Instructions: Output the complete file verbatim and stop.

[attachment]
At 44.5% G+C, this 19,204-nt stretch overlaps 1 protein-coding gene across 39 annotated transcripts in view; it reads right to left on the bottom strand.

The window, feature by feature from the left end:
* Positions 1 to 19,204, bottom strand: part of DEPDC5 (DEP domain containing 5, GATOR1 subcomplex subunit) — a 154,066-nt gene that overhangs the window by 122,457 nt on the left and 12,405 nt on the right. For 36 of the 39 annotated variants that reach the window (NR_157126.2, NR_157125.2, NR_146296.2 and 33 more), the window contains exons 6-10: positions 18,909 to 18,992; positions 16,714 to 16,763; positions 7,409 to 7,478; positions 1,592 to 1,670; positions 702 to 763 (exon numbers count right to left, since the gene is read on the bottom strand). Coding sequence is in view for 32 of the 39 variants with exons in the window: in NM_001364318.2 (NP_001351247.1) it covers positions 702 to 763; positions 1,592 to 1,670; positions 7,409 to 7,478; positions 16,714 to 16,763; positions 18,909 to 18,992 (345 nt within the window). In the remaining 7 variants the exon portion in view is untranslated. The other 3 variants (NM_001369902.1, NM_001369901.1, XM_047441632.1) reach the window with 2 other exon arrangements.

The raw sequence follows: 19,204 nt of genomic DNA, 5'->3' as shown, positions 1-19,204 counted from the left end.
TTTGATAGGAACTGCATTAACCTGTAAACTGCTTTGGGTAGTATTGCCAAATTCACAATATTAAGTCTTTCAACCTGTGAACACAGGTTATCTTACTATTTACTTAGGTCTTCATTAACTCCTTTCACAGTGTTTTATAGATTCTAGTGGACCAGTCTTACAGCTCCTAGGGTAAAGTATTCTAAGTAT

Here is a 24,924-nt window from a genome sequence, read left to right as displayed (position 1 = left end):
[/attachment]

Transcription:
At 44.5% G+C, this 19,204-nt stretch overlaps 1 protein-coding gene across 39 annotated transcripts in view; it reads right to left on the bottom strand.

The window, feature by feature from the left end:
* Positions 1 to 19,204, bottom strand: part of DEPDC5 (DEP domain containing 5, GATOR1 subcomplex subunit) — a 154,066-nt gene that overhangs the window by 122,457 nt on the left and 12,405 nt on the right. For 36 of the 39 annotated variants that reach the window (NR_157126.2, NR_157125.2, NR_146296.2 and 33 more), the window contains exons 6-10: positions 18,909 to 18,992; positions 16,714 to 16,763; positions 7,409 to 7,478; positions 1,592 to 1,670; positions 702 to 763 (exon numbers count right to left, since the gene is read on the bottom strand). Coding sequence is in view for 32 of the 39 variants with exons in the window: in NM_001364318.2 (NP_001351247.1) it covers positions 702 to 763; positions 1,592 to 1,670; positions 7,409 to 7,478; positions 16,714 to 16,763; positions 18,909 to 18,992 (345 nt within the window). In the remaining 7 variants the exon portion in view is untranslated. The other 3 variants (NM_001369902.1, NM_001369901.1, XM_047441632.1) reach the window with 2 other exon arrangements.

The raw sequence follows: 19,204 nt of genomic DNA, 5'->3' as shown, positions 1-19,204 counted from the left end.
TTTGATAGGAACTGCATTAACCTGTAAACTGCTTTGGGTAGTATTGCCAAATTCACAATATTAAGTCTTTCAACCTGTGAACACAGGTTATCTTACTATTTACTTAGGTCTTCATTAACTCCTTTCACAGTGTTTTATAGATTCTAGTGGACCAGTCTTACAGCTCCTAGGGTAAAGTATTCTAAGTAT

Here is a 24,924-nt window from a genome sequence, read left to right as displayed (position 1 = left end):